Friday, March 21, 2014

For Such a Time as This

Esther before the king
(from Distant Shores Media/Sweet Publishing)
Last weekend was Purim, the Feast of Esther.

As I reflected on my childhood celebrations of Purim, my fondest memories are the costumed parades - a conga line of kings and queens and villains and heroes.

And it struck me: No one wanted to be Vashti.
Vashti was the disobedient troublemaker.  The one whose public banishment paved the way for Esther to win the king's heart and hand.
So when Jewish kids dress up every year for the Purim parade, no one wants to be Vashti. No one. I certainly didn't.

Why would I?  After all, the celebration of Purim is jubilant - a carnival complete with games and sweets and music and dancing. And a parade, where everyone dresses to the hilt like their favorite character from Esther's story.

The boys dress as Mordechai the hero, or Haman the villain. And - truth be told - there are always more Hamans than Mordechais. Sometimes it's fun to play the bad guy.

But no one wants to be Vashti. No one wants to be the deposed queen. No one.

Until now.

The more I study the Book of Esther, the more I admire Queen Vashti.

If you don't know or remember the story, let me fill you in:

After seven days of feasting and drinking, the king of Persia summoned his queen, Vashti, "in order to display her beauty" for his guests. She refused, and was deposed for her disobedience.

To replace Vashti, the palace held a beauty contest of sorts.  The king chose Esther as his new queen. Unbeknownst to him, she was Jewish, a child of those dragged into exile from Jerusalem.

Meanwhile, Esther's uncle Mordechai served in the king's court. One day, he refused to bow down to Haman, the king's right-hand man.  Infuriated, the egomaniac deceived the king into ordering the massacre of all Jews in the kingdom, unaware that this death sentence applied to the queen.

Mordechai privately implored Esther to do what she could to save her people, famously asserting that, "...who knows but that you have come to your royal position for such a time as this?" (Esther 4:14, NIV)

Esther resolved to approach the king uninvited - which, in itself, was tantamount to a death sentence.

Thankfully, when Esther approached the king, his heart was tender toward her.  Extending his scepter, the king spared Esther's life, offering whatever her heart desired.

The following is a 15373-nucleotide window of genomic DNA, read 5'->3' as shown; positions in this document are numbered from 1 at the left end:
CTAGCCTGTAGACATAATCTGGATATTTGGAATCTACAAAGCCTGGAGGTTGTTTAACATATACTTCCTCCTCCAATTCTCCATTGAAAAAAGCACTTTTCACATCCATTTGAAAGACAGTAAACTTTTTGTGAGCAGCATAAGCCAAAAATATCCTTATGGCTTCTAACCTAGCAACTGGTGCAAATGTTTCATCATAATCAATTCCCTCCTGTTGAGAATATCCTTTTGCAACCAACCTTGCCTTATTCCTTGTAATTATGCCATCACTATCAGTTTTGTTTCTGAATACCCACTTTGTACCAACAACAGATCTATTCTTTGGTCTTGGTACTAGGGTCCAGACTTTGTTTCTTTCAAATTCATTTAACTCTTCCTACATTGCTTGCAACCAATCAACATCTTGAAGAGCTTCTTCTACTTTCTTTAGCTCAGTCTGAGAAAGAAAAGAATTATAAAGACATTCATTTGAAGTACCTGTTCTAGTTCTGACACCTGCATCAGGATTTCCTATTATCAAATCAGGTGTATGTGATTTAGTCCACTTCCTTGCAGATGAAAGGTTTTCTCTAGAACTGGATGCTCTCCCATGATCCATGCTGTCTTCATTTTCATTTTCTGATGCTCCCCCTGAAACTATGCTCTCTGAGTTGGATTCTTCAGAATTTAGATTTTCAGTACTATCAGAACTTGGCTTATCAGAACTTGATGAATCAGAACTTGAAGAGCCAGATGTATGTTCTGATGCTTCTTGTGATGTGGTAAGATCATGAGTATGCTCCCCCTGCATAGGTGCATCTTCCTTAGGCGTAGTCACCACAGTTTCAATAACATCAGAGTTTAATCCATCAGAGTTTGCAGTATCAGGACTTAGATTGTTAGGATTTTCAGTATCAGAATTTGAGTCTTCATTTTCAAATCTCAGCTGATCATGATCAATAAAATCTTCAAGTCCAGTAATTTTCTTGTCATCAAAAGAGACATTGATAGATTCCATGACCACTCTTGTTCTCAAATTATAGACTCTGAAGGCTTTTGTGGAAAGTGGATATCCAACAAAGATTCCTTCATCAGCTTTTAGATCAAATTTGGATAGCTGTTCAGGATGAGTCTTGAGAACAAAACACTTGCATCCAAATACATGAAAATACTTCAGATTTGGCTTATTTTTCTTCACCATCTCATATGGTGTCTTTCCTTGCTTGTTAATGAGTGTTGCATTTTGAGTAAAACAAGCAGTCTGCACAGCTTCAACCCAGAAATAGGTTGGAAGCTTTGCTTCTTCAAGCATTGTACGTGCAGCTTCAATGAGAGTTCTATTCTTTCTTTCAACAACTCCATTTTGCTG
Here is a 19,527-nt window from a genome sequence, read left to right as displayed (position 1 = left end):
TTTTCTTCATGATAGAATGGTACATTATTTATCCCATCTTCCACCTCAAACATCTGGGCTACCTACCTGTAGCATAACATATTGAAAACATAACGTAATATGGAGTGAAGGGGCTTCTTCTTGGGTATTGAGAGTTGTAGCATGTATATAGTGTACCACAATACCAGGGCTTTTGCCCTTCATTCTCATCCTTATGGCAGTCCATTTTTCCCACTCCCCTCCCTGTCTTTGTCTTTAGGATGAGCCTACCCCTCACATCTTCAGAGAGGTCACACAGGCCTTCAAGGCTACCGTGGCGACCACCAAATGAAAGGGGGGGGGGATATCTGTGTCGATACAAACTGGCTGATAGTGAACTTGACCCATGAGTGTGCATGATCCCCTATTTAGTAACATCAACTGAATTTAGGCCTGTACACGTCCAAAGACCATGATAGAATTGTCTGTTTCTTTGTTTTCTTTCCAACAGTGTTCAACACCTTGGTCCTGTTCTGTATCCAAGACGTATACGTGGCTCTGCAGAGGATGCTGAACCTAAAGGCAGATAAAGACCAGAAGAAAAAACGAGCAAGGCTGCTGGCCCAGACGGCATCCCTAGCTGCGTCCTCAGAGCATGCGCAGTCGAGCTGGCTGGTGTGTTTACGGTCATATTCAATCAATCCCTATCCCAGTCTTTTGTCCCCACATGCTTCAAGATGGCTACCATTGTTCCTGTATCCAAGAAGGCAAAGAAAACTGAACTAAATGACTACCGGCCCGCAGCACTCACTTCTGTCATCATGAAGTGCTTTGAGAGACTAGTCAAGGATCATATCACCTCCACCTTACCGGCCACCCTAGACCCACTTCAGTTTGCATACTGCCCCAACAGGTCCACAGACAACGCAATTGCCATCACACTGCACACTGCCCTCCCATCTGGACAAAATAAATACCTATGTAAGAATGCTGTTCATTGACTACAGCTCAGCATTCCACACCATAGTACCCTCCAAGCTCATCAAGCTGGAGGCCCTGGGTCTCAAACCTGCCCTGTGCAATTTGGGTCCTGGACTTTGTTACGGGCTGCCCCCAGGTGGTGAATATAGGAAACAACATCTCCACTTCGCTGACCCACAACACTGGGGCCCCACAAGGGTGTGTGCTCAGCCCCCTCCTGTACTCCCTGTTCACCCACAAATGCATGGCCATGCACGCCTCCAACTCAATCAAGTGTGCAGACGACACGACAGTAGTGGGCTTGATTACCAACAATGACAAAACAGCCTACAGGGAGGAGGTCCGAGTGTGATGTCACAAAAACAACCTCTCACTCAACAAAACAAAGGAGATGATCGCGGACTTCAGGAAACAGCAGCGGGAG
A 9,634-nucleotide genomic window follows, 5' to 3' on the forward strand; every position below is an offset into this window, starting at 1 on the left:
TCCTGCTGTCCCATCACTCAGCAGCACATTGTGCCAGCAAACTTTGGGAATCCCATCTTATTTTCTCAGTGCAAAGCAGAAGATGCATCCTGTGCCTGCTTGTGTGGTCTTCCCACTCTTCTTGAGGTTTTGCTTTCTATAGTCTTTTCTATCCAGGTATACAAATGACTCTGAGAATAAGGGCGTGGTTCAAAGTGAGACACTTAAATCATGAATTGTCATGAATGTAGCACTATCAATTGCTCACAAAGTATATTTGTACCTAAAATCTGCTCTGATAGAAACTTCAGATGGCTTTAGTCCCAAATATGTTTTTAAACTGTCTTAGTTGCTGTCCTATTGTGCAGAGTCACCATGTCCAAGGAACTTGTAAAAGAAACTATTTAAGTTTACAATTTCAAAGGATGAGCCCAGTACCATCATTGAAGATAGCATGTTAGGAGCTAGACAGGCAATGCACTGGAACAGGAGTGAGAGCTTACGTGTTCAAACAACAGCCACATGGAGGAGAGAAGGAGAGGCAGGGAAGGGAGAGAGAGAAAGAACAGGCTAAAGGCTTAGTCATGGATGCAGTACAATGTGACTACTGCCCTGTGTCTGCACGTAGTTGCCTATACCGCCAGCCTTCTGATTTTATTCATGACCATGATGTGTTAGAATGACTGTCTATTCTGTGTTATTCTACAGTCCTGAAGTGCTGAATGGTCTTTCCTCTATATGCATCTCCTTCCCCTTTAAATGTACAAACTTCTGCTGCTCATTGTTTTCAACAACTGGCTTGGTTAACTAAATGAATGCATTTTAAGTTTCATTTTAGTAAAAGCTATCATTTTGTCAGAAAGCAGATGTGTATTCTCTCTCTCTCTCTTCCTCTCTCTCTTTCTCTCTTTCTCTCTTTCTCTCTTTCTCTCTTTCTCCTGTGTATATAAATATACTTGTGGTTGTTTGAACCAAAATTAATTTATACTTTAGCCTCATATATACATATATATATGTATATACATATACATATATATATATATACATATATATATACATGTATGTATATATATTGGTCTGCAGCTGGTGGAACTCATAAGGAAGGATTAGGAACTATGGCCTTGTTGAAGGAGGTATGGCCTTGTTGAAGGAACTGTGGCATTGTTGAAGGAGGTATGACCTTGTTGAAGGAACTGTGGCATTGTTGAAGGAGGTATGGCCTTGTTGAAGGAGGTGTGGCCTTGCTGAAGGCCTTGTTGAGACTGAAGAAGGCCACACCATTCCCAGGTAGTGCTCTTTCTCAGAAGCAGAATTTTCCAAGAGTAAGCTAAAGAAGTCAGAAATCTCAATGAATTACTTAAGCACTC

In response, Esther invited her husband and Haman to a series of three banquets. Haman became puffed up, gloating over his repeated invitations to the royal table. Until, of course, he was outed as the villain during Esther's final banquet.

In the sudden turn of events, Haman was destroyed, the Jews were saved, and Mordechai was promoted to second-in-command.

It's an exciting story of love and loyalty, malice and murder, heartbreak and heroism.  And front and center is Esther:  the strong, beautiful protagonist who wins the king and saves her people. The kind of woman every girl wants to become.

Queen Vashti, on the other hand, is dismissed as a footnote amid hushed whispers and clucking tongues.

And yet.

Vashti's one infamous decision reveals more about who she was than any victory could have.

Esther made the right, brave choice because she had to. Her life and the lives of her people depended upon it.

Vashti made the right choice simply because it was the right choice.  You see, historians teach that once the wine started flowing, Persian queens were to leave the king's table. The only women who joined the banquet after that were for entertainment purposes only.

And Queen Vashti, during what some believe was her coronation celebration, refused to be degraded in such a manner.  She refused to go along to get along.

No, an entire people group wasn't at risk. But the queen's integrity was.

And, as often happens in life, Queen Vashti wasn't rewarded for making the right choice. In fact, she was publicly punished for it.

But imagine if she hadn't stood up to the king's improper request. What if Vashti had agreed to be ogled by all the king's men?

She never would've been banished. And if Vashti hadn't been banished, there would've been no contest for Esther to win. And if Esther hadn't won the king's hand, a Jewess wouldn't have been on the throne to intervene when Haman ordered the massacre of God's people.

A woman of integrity was married to a foolish king for such a time as that.

Indeed, Esther's "such a time as this" was made possible by Vashti's "such a time as this." 

(It must also be noted that the king greatly matured in the days after Vashti's banishment.)

Sometimes, our wise, brave choices bring success and salvation and accolades. Other times, they bring personal hardship. Both can be used by God to accomplish His greater plan.

The question for you and for me is whether we are willing to make the wise, brave choice simply because it is the right choice. To trust that whether the outcome is glorious or devastating, the One who judges justly has a plan for "such a time as this" that we will one day understand.